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Alltran Financial Falsely Suggests Debt May Increase FDCPA Class Action

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One of the most important things debtors needs to know is the amount they owe and whether that amount is stable or increasing. The Fair Debt Collection Practices Act (FDCPA) tries to ensure that consumer debtors are provided with all the information they need to make the best decisions about paying their debts. But the complaint for this class action claims that Alltran Financial, LP 

The class for this action is

  • All individuals with addresses in Queens County, New York
  • To whom Alltran Financial
  • Sent a collection letter trying to collect a consumer debt
  • That was sent between October 22, 2017 and November 10, 2018, and
  • That did not clearly state the amount of the debt by implying that a payment sooner rather than later would be more economical and by making false, deceptive, and misleading representations about the debt.

Plaintiff Natalya Teplitskaya allegedly incurred a debt to American Express for personal purposes. At some point, the account was given to Alltran for collection.

Alltran sent Teplitskaya a collection letter dated February 16, 2018. A copy of this letter is attached to the complaint as Exhibit A. The letter stated, among other things, “As of the date of this letter, you owe $788.25.”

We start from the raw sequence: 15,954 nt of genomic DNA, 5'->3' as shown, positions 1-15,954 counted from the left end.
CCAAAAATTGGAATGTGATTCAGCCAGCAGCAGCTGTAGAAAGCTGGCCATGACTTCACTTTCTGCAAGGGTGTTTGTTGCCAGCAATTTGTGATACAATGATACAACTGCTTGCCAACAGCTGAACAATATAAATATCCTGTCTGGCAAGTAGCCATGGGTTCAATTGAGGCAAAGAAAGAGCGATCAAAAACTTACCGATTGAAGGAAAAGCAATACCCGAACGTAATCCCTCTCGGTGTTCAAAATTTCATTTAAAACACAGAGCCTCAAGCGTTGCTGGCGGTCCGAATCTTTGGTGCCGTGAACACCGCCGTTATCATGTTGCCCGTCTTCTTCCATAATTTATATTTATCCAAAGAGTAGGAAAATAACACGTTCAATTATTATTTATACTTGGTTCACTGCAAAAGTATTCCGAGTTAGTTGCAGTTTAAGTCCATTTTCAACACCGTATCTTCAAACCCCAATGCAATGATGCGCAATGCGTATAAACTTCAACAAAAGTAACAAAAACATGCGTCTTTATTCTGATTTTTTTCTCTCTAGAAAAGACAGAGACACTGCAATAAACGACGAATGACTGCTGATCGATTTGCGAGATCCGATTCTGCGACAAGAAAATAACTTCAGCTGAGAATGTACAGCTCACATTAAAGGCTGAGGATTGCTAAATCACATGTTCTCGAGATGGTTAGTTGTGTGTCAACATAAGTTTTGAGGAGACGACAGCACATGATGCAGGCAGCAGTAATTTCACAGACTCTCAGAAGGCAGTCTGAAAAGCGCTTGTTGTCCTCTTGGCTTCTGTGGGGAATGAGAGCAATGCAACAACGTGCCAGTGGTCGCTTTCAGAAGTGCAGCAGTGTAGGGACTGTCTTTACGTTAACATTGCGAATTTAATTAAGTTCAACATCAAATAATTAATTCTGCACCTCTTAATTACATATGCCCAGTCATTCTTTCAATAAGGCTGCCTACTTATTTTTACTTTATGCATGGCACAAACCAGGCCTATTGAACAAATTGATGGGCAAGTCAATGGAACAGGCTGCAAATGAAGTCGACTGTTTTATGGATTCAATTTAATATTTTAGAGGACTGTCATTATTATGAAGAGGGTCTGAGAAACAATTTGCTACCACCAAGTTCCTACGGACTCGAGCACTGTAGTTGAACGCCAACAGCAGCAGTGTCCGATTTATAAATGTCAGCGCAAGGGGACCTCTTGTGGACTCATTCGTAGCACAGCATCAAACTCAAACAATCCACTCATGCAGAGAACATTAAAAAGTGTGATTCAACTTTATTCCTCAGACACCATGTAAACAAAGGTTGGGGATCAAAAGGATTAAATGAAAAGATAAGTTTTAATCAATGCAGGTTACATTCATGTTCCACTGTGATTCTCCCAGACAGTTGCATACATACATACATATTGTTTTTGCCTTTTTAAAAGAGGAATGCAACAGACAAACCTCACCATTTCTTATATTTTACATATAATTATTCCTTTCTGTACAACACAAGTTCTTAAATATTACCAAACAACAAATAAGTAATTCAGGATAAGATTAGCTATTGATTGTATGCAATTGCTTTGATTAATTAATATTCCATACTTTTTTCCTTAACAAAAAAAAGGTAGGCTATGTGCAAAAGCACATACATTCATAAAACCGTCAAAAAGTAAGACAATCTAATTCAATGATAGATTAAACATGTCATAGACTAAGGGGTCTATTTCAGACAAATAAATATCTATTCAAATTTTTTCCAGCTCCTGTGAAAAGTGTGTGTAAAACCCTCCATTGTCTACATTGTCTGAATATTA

The FDCPA says, “A debt collector may not use any false, deceptive, or misleading representation or means in connection with the collection of any debt.” Among the possibly false, deceptive, or misleading representations, it cites the false representation of “the character, amount, or legal status of any debt…” as well as “the use of any false representation or deceptive means to collect or attempt o collect any debt or to obtain information concerning a consumer.”

The problematic part of the letter is the phrase “As of the date of this letter…” This phrase implies that the amount of the debt may increase at a later date. The complaint cites earlier cases as supporting this contention.

According to the complaint, the letter should clearly state whether the amount will or will not increase. This allows a consumer to know how to prioritize payments of debts, it says. The suggestion that a debt amount may increase can pressure the consumer to pay that one first and thereby deprives the consumer of information needed to make the best decisions about payments.

The complaint says that the collection letter can be read by the least sophisticated consumer as having two or more meanings, one of which is inaccurate, and therefore it violates the FDCPA.

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